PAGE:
Tracks and Dry Lots...persil grass affected!

How to ‘Get it Right for the Horse’

We would like to encourage the ethic where, instead of always trying to ‘get the horse right’, we focus on ‘getting it right for the horse’!
Such a ‘mental shift’ would certainly benefit a lot of horses
With all the issues horses have these days, there is really absolutely nothing wrong with the horses but everything wrong with the way we keep them.

The point of this is to encourage people to ‘think outside the square’ in the way that they set up their properties and manage what grass they have. If you have a setup that gives you options it is easy to keep horses calm and healthy. Prevention is way better than cure!

There is nothing more soul destroying for a horse than to be confined to a small area where there is nothing, no choices of where to hang out, nothing to scratch on and no other equine to interact with.

For some people, because their property lends itself to these suggestions, it is going to cost virtually nothing, but others may need to invest some resources if their land isn’t free draining. You could think of it as an investment in your horse’s health and wellbeing as well as your peace of mind and safety. In the long run you are likely to save colossal amounts of money otherwise spent on various treatments and veterinary expenses.


The Track System

One option is to create a TRACK SYSTEM

The track at MiniHaHa Rescue Haven in North Canterbury is ideal. It is large enough to encorouge movement and have quite a herd living on it. As you see here these previously laminitic ponies are now moving freely and happily.

Tracks are wonderful and work well if you live on well drained country in a dry climate. If your land is not free draining, tracks are not always the best option as they can quickly become slippery and muddy. Here are some pros and cons:


· Gives the horses choices of shelter and shade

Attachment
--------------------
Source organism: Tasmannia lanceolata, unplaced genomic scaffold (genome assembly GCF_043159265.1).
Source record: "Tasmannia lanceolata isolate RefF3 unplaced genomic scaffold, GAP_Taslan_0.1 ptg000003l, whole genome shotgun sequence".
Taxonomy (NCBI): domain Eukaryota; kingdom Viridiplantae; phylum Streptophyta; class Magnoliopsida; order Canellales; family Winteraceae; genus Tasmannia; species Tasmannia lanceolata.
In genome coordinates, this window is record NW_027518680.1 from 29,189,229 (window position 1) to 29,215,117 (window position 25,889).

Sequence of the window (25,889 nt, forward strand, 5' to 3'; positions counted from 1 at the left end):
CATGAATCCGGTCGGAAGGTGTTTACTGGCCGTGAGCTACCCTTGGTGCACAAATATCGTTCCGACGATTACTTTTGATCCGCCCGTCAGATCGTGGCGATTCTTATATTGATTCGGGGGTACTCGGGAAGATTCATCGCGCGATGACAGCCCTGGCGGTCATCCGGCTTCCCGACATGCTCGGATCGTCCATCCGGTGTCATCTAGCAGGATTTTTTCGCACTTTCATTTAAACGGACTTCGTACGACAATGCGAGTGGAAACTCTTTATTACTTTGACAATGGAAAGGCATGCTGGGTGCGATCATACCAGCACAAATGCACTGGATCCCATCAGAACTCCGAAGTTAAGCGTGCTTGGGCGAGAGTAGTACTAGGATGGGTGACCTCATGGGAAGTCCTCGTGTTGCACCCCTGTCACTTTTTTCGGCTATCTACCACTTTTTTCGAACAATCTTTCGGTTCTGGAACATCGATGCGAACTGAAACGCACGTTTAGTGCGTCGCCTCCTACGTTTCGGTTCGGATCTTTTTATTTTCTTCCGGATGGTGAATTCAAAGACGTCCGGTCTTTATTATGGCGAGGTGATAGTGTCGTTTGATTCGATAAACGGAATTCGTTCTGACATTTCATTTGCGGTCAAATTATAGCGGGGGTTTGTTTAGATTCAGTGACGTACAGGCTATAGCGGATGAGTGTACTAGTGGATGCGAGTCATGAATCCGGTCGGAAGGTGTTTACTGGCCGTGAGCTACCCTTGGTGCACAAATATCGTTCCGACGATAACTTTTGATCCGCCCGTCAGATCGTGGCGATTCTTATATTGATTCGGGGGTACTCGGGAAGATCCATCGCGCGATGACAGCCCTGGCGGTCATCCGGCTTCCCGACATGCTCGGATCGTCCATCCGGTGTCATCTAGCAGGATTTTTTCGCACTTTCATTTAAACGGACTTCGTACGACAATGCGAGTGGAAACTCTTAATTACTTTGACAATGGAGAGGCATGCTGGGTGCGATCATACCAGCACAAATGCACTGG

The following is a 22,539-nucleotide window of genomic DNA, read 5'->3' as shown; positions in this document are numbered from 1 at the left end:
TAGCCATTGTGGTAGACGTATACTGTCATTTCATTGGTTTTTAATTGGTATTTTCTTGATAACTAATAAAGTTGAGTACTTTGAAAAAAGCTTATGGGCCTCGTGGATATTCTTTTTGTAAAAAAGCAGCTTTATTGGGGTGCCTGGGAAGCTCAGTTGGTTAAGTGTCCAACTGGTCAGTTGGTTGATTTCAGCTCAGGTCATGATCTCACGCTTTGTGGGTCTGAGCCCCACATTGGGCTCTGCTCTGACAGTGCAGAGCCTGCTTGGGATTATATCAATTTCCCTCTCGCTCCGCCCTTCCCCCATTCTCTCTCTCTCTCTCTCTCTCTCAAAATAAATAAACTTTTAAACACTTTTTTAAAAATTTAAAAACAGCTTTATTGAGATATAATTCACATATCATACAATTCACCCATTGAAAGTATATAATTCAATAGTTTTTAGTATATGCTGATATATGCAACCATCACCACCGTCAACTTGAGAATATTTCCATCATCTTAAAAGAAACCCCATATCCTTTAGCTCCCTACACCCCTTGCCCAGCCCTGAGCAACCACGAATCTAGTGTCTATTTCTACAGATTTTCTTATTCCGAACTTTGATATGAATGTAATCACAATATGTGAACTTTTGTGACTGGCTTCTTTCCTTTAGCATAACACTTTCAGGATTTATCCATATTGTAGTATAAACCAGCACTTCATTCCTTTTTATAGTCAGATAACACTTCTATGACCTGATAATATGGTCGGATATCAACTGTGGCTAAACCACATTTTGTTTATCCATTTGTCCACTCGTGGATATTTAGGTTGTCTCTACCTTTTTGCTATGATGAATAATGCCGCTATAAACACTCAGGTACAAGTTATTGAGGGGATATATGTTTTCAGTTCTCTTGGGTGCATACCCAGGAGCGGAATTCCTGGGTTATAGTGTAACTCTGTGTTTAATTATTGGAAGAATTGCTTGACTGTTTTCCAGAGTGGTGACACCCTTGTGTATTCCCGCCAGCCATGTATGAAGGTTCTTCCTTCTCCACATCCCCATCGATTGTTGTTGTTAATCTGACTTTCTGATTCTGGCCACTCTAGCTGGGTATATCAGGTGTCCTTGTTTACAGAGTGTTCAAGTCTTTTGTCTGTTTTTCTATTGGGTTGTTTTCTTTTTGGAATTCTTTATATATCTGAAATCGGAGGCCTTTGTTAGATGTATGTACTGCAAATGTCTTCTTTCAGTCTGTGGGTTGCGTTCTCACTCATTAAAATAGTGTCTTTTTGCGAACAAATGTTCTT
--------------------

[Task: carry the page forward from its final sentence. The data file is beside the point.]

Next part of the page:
· You have more control over access to grass

· They are a good utilization of parts of your property that don’t grow grass very well anyway

· The area left in the middle can be left as one big area for growing hay/riding/letting the horses out for access to grass

· You only need one water trough and the inside fence can be a temporary one at first to see how it works out

· You can establish a variety of substrates – some sections of the track can be stony (round stones), and even a water crossing where possible – all very good for their hooves

· There are opportunities for enrichment – you can bring in a log or two for them to hop over, or a boulder or two to scratch on – they love this not just as a scratching place but also because it has created a ‘somewhere’ for them to hang out.

· It is a great way to keep horses in a herd and they can potentially all be exercised at once by keeping them moving around the track for a good workout. (either with you on a horse or on a push bike!)


· A Track is really a very elongated paddock and it becomes overgrazed very quickly depending on the number of horses living on it. The more horses, the more it gets trashed and then compaction of the soil can interfere with drainage

· If you do want to keep the track grass-free it takes considerable effort as the grass keeps growing back - especially where you have a fed out the hay

· It is very expensive and not generally practical to make an all-weather track

If you are going to make a track:

· It is better not to be the same width all the way around – you need larger areas where, if the horses get spooked, they have somewhere to group and settle (bolt holes)